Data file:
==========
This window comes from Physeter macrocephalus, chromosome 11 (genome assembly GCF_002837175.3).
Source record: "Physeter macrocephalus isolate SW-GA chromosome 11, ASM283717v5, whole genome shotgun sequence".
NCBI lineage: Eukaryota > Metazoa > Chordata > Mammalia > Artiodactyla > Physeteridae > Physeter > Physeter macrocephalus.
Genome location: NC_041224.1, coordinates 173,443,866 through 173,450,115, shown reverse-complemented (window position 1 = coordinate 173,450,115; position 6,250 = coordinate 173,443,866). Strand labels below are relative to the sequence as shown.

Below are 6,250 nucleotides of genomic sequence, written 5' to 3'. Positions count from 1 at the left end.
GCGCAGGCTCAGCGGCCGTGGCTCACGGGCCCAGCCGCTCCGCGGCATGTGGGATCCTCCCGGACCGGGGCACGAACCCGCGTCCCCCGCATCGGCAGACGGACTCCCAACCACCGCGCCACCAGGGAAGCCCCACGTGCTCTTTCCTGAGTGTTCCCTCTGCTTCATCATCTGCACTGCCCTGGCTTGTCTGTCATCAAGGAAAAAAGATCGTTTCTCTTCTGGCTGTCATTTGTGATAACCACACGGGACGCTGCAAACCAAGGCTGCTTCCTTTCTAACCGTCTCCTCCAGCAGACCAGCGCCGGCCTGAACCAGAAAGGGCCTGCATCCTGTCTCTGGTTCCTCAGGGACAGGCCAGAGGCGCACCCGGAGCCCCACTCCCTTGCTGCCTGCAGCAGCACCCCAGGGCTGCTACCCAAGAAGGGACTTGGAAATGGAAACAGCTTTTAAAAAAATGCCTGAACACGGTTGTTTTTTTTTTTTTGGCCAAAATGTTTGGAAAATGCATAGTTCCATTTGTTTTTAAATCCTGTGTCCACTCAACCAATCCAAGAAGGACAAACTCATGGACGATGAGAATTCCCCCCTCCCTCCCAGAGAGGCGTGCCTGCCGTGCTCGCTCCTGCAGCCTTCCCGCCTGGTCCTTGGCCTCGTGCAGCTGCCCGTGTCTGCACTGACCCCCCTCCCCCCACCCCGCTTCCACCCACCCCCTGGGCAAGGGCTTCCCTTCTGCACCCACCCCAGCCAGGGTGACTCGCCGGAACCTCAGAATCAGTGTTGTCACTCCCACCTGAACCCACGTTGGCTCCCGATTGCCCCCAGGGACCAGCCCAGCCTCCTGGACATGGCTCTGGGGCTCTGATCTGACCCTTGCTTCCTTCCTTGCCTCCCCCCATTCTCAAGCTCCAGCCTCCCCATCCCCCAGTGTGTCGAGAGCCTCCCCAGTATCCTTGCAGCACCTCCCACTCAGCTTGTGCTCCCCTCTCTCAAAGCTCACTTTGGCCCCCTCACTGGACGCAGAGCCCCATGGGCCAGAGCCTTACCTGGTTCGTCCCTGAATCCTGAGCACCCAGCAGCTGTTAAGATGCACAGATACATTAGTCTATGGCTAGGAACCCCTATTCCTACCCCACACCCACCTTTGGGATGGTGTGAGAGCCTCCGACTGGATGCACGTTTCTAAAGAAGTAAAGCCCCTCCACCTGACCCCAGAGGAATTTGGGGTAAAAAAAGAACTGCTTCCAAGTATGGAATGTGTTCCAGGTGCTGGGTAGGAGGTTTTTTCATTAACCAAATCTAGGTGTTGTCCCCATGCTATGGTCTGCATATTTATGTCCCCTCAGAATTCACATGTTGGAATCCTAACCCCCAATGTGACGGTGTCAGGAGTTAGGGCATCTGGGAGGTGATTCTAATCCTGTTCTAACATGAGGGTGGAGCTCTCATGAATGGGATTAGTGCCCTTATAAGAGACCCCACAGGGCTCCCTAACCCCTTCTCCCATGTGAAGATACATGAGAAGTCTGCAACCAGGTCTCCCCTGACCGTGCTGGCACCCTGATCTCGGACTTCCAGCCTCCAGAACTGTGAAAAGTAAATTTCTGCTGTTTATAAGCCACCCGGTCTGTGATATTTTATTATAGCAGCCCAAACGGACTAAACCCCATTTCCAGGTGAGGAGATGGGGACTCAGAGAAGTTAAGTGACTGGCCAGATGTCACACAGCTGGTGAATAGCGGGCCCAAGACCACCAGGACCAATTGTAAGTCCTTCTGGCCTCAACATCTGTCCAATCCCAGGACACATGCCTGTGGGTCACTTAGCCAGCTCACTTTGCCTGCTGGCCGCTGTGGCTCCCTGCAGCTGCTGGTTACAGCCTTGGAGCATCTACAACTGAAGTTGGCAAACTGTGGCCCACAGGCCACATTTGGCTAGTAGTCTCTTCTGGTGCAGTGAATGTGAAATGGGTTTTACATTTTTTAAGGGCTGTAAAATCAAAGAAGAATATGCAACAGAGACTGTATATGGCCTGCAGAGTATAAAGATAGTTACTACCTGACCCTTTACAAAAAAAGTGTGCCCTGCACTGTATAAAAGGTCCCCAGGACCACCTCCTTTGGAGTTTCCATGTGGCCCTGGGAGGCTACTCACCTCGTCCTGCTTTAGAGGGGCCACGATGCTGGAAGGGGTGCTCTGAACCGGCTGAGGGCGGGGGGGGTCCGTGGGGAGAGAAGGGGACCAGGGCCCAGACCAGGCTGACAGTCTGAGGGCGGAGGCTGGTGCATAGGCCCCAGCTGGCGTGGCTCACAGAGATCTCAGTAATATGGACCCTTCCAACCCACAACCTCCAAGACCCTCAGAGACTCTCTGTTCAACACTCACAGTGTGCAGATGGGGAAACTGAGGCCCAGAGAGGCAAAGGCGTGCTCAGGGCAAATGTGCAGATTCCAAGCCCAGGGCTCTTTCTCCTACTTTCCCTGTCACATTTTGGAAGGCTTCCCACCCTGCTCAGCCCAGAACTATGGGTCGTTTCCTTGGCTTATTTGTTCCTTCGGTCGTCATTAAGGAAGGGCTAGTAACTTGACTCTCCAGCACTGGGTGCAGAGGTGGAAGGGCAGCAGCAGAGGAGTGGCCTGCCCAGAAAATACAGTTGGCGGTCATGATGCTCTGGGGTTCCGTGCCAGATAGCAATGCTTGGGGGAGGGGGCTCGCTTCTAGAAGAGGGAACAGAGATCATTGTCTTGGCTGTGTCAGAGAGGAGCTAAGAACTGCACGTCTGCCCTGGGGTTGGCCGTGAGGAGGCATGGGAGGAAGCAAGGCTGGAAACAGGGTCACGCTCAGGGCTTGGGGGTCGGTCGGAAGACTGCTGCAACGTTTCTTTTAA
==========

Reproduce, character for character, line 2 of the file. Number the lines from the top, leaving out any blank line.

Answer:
Source record: "Physeter macrocephalus isolate SW-GA chromosome 11, ASM283717v5, whole genome shotgun sequence".